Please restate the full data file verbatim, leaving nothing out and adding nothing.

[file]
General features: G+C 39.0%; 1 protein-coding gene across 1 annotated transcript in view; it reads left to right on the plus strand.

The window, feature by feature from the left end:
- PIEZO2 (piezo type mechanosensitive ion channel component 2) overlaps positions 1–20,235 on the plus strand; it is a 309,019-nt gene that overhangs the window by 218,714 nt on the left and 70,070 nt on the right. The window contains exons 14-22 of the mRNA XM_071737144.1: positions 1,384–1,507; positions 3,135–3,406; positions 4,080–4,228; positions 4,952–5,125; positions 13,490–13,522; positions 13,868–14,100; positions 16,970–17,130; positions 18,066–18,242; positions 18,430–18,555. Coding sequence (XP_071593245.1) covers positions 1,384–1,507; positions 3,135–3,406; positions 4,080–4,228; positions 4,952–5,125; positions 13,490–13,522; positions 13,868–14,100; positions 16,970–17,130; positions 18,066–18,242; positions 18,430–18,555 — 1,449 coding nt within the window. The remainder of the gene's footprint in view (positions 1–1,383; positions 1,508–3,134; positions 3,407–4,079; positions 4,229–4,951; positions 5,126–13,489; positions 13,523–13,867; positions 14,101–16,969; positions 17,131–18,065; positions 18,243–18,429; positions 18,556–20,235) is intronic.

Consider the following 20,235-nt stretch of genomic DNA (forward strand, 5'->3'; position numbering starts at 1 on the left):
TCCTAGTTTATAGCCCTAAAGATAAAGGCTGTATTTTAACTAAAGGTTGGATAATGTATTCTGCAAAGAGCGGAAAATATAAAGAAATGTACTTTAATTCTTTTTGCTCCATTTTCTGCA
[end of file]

General features: G+C 39.0%; 1 protein-coding gene across 1 annotated transcript in view; it reads left to right on the plus strand.

The window, feature by feature from the left end:
- PIEZO2 (piezo type mechanosensitive ion channel component 2) overlaps positions 1–20,235 on the plus strand; it is a 309,019-nt gene that overhangs the window by 218,714 nt on the left and 70,070 nt on the right. The window contains exons 14-22 of the mRNA XM_071737144.1: positions 1,384–1,507; positions 3,135–3,406; positions 4,080–4,228; positions 4,952–5,125; positions 13,490–13,522; positions 13,868–14,100; positions 16,970–17,130; positions 18,066–18,242; positions 18,430–18,555. Coding sequence (XP_071593245.1) covers positions 1,384–1,507; positions 3,135–3,406; positions 4,080–4,228; positions 4,952–5,125; positions 13,490–13,522; positions 13,868–14,100; positions 16,970–17,130; positions 18,066–18,242; positions 18,430–18,555 — 1,449 coding nt within the window. The remainder of the gene's footprint in view (positions 1–1,383; positions 1,508–3,134; positions 3,407–4,079; positions 4,229–4,951; positions 5,126–13,489; positions 13,523–13,867; positions 14,101–16,969; positions 17,131–18,065; positions 18,243–18,429; positions 18,556–20,235) is intronic.

Consider the following 20,235-nt stretch of genomic DNA (forward strand, 5'->3'; position numbering starts at 1 on the left):
TCCTAGTTTATAGCCCTAAAGATAAAGGCTGTATTTTAACTAAAGGTTGGATAATGTATTCTGCAAAGAGCGGAAAATATAAAGAAATGTACTTTAATTCTTTTTGCTCCATTTTCTGCA